A recent article in the Washington Post by Ted Balaker and Sam Staley entitled "5 Myths About Suburbia and our Car-Happy Culture" questions the wisdom of the proposed general expansion of the region's public transit system. The authors make some relevant points:
- Even in the areas with the strongest transit systems, travel by transit takes much longer than travel by car.
- Reliance on the automobile appears to be a function of a nation's wealth. The wealthier the country the greater the reliance on the auto. Even in Europe, with its excellent public transit and high gas taxes, over three quarters of all trips are by auto.
- Despite increasing levels of public funding for transit in the United States, the proportion of work trips by transit in this country fell from 63 percent in 1960 to 5 percent in 2000.
- Transit's small market share means that in many areas even sizeable percentage increases in transit's market share will have a limited impact on reducing traffic congestion.
- Further improvements in emissions controls (and gas mileage) are more likely to drive environmental improvements than driving more people to take public transit.
But public transit still has an important role. Millions of Americans rely on it as a primary means of transportation. Transit agencies should focus on serving those who need transit the most: the poor and the handicapped. They should also seek out the niches where they can be most useful, such as express bus service for commuters and high-volume local routes.
Two immediate reservations about the article. First, by choosing 2000 as the end date of their ridership analysis the authors miss the upward tick in public transit market share in recent years. Second, in the cold, cruel world of politics telling public agencies to focus on the poor is a recipe for marginalization and inadequate support. Transit agencies likely are better supported when they have a significant percentage of so-called choice riders, voter and taxpayers affluent enough to have a car but who choose to take transit anyway.
Their critique of the arguments in support of indiscriminately expanded public transit, however, still deserves serious consideration. Perhaps the General Assembly's goal should be to facilitate the evolution of the region's public transit system from the current one-size fits all, maximum coverage model to a more nuanced model where transit funding and resources are focused only on areas likely to support financially viable public transit service. In other areas, "public" transit could be cobbled together with privately run bus, jitney and van pool services, perhaps with the help of grants from local governments and large employers.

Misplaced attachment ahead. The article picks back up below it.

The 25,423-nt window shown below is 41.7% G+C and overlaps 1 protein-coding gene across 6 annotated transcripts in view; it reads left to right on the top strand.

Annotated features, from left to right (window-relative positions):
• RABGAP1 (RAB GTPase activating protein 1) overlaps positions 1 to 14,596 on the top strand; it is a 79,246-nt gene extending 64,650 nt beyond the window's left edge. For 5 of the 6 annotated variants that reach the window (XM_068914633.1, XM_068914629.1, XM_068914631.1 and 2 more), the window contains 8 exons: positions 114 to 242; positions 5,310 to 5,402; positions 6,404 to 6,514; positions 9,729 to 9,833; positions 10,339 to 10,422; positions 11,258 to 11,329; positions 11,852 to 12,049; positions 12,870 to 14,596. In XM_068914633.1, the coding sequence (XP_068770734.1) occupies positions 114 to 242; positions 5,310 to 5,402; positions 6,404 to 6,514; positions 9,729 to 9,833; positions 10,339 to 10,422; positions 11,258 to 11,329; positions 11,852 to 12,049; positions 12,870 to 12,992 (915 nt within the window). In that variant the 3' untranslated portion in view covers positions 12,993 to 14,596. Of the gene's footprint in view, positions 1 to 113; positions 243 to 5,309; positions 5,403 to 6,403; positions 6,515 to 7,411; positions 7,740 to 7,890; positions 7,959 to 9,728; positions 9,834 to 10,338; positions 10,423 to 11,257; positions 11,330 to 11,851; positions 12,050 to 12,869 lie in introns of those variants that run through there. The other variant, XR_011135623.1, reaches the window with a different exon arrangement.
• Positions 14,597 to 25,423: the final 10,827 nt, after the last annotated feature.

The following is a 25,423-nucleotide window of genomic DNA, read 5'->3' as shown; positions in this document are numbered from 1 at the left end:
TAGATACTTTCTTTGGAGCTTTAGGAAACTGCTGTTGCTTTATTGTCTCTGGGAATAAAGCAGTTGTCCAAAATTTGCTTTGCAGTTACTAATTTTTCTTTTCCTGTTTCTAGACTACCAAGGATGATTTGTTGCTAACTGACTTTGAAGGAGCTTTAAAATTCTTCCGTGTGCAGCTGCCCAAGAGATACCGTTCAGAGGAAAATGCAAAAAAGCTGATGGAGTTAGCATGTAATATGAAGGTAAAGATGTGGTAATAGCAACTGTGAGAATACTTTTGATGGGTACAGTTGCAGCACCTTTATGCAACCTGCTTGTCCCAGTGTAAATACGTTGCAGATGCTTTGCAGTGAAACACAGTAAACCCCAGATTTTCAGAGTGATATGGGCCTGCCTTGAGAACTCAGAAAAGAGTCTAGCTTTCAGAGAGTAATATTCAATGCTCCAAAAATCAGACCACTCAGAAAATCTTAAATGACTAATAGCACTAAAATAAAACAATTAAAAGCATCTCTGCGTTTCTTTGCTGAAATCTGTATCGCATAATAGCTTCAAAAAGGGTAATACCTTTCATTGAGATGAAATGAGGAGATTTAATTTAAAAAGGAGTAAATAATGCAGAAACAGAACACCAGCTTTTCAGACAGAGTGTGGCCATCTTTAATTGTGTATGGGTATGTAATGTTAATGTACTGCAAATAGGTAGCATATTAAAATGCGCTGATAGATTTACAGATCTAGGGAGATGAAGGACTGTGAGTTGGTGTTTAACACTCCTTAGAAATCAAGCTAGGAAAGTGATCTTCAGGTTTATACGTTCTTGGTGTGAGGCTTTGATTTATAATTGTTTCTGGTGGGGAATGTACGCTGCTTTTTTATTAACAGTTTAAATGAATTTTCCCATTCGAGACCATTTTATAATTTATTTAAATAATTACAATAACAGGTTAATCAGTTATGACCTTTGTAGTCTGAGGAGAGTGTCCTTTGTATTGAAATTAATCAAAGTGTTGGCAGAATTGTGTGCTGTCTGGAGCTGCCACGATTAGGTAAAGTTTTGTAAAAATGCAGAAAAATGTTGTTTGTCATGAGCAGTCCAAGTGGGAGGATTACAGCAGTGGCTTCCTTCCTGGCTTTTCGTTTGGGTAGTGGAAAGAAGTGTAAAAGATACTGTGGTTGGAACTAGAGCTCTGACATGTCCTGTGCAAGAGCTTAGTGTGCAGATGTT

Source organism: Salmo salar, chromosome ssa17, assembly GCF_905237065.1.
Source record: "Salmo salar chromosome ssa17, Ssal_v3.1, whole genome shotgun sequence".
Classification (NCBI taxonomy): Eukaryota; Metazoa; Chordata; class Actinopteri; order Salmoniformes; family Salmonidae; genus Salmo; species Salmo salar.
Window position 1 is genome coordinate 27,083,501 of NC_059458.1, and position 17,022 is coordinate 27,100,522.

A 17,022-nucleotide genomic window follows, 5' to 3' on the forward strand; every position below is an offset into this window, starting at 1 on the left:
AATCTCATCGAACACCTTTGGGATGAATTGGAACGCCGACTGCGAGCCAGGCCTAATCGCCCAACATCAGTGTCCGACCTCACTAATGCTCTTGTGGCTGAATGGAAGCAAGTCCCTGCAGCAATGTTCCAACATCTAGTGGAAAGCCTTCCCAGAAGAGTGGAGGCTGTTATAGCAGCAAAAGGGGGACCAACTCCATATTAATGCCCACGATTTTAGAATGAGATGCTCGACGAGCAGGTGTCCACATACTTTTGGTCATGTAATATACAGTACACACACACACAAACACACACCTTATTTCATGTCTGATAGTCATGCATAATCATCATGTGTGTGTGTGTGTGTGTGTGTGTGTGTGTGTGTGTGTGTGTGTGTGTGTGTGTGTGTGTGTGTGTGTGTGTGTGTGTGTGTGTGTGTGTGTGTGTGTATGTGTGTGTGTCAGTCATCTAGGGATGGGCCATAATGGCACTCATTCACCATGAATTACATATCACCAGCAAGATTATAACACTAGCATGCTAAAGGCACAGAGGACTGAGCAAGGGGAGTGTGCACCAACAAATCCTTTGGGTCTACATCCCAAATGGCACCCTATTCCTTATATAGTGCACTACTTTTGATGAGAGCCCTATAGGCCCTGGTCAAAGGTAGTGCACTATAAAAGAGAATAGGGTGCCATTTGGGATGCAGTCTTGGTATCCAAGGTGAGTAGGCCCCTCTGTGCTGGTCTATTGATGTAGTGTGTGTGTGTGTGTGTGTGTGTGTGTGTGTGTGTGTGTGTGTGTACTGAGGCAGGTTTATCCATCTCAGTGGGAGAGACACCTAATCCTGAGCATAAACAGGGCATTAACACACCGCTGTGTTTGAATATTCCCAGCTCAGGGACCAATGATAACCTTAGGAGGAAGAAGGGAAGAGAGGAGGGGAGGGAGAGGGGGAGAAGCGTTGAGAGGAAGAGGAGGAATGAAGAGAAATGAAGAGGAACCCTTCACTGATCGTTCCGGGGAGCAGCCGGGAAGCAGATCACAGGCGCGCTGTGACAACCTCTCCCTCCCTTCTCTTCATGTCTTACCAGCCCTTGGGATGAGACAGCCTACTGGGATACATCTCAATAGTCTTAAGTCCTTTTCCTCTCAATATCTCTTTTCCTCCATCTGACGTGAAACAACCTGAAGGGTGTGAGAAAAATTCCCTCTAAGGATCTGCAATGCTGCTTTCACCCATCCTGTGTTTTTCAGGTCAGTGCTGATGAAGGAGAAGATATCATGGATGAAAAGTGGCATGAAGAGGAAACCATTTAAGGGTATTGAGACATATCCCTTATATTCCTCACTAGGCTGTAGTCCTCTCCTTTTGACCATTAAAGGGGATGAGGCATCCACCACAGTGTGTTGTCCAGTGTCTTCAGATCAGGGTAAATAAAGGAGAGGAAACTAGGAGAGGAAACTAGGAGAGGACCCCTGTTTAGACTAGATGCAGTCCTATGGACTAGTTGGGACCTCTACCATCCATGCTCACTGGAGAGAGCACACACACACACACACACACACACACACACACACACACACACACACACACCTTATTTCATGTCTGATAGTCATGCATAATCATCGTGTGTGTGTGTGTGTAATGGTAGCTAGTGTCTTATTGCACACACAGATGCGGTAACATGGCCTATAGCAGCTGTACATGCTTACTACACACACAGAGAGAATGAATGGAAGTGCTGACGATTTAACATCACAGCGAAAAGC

In other words, government would have two functions with respect to non-auto transit. Public transit would operate service in key regional corridors such as Metra and CTA rail lines, arterial streets, and the like. They would provide the kind of high-volume, high intensity service traditionally associated with public transit.
In other areas--e.g., those many parts of the region populated with near-empty Pace (and sometimes CTA) buses, the government would shift to more of a broker function. This function would involve extending a common technological platform--e.g., fare media, real-time vehicle location information--for all forms of transit in the region. It would also involve efforts to coordinate disparate forms of transportation so that they fit well with the mainline service run by the public agency or agencies. Finally, government might subsidize some service, but only if that service provided substantial benefit to the mainline service.
Under this approach capital investment decisions would be made differently than the current consensus/log-rolling model. Transit investment would be driven by mode-neutral comparative assessments such as (1) transit trips generated per million dollars of capital investment and (2) cost of ownership over life of asset. Currently, there is no binding prioritization of transit investment decisions among the three service boards that make up the RTA. The Moving Beyond Congestion proponents have no plan to spare us from even more investment in areas ill-suited and sometimes downright hostile to public transit while investment in relatively densely populated areas gets pushed to the back burner.
Maybe less could be more when it comes to transit.